Breaches in the confidentiality of personal information gathered in the regular course of commercial or business activities have been in the news for many years with little to no compliance action until recently.
The implementation of the General Data Protection Regulation (GDPR) on May 4th, 2016 was put into motion on May 25th, 2018 and has since been an integral part in keeping personal and sensitive data safe from those who wish to use it maliciously.
GDPR has evolved through the first full year of application, making it much more difficult for many companies to stay compliant and stave off colossal fines within GDPR regulations (Google included).
Many American-based companies feel that since the original terms of GDPR were drawn up for the European data market that they do not apply to their company. Unfortunately, many organizations’ digital operations exist in a globally manufactured web of platforms that fall under the jurisdiction of this data protection regulation, GDPR.
A plethora of global companies are searching high and low for sustainable solutions, to realize that the key to data protection compliance has been baked into GDPR all along. That solution lies with a company’s Data Protection Officer (DPO). This article will serve as a high-level understanding of a DPO’s role as it pertains to a data protection officer GDPR requirements and responsibilities, how to hire a good DPO, and which organizations and legal entities are required to appoint a DPO.
What is a Data Protection Officer (DPO)?
Put simply, a GDPR Data Protection Officer (DPO) is an enterprise security leadership role that is required to exist within pertinent organizations per the GDPR.
DPOs are responsible for many things, but mainly are used for overseeing GDPR data protection strategy and implementation to ensure compliance with GDPR requirements. DPOs are a part of GDPR’s enhanced focus on accountability that can help organizations demonstrate improved, sustainable compliance efforts through compliance advisory services.
DPOs can be either an existing employee or externally appointed and can serve as DPO for several organizations simultaneously or just serve a single company.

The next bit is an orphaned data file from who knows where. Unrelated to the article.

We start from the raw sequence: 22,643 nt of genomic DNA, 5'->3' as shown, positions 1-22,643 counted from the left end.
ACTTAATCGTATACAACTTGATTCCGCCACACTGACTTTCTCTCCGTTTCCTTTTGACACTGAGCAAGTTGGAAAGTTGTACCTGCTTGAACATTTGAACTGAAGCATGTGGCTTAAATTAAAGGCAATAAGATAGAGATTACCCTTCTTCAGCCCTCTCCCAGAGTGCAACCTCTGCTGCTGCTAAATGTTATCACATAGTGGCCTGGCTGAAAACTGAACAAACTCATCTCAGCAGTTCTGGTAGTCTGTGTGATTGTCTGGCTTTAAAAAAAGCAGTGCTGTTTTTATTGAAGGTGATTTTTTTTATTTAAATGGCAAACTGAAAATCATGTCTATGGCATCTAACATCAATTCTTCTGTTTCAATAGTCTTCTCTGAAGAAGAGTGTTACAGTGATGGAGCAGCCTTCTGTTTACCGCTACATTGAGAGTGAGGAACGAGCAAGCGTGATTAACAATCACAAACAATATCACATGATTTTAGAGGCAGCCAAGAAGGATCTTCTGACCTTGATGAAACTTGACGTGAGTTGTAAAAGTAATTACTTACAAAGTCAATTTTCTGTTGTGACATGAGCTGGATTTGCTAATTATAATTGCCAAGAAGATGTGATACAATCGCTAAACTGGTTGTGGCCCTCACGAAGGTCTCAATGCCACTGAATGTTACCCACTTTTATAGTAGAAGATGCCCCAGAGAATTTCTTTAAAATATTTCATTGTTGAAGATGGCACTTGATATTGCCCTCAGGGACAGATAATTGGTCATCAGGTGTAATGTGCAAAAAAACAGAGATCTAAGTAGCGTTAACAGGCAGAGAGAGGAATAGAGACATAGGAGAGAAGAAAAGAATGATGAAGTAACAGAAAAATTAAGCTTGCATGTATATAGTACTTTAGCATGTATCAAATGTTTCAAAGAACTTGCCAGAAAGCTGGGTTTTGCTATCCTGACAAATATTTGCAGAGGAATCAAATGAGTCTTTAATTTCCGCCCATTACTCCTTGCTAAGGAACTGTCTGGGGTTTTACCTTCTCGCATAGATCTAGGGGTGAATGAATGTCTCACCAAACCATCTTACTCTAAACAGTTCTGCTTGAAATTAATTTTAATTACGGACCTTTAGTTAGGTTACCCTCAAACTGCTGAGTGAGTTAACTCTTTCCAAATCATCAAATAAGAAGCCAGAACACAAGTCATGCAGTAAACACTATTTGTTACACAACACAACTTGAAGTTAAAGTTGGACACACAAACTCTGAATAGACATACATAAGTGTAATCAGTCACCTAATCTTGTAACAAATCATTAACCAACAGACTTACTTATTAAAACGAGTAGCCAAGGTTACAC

DPOs are tasked with monitoring compliance with GDPR regulation and other data protection laws, as well as an organization’s internal data protection policies. They also play a key role in awareness-raising, training, and company-wide compliance audits.
The main criterion for DPOs is that they must be independent and experts in data protection. DPOs must also be privy to the highest level of resources while reporting to the highest management level (most likely the CEO, CIO, or both depending on the hierarchy of the company).
After meeting with a DPO, executives will take into account the DPOs expert knowledge, advice, guidance, and recommendations on GDPR compliance and use that information to implement specific functions and control to ensure proper enterprise systems safety and control.
Security Clearance and Collaboration
DPOs must also maintain a high level of organizational security and clearance that allows them to process operational data and take into account the nature, scope, context and purposes of what is to be processed.
Wherever the core activities of the company’s controller pertain to regular and systematic monitoring of data subjects on a large scale, the DPO must be in the loop.
DPOs also acts as a point of contact for the Information Commissioner’s Office (ICO) which allows the organization to collaborate and cooperate with the ICO in a more structured manner.
DPOs also serve an integral role in monitoring internal compliance. As such, they need to be easily accessible as a point of contact for all internal employees and external individuals including the ICO.
DPO Responsibilities and Requirements
As outlined in the GDPR Article 39, the DPO’s responsibilities include, but are not limited to, the following:
- Educating the company and employees on important compliance requirements;
- Conducting DPIA audits that proactively address potential data protection issues;
- Monitoring performance and providing advice on the impact of data protection efforts;
- Maintaining comprehensive records of all data processing activities conducted by the company, including the purpose of all processing activities, which must be made public on request;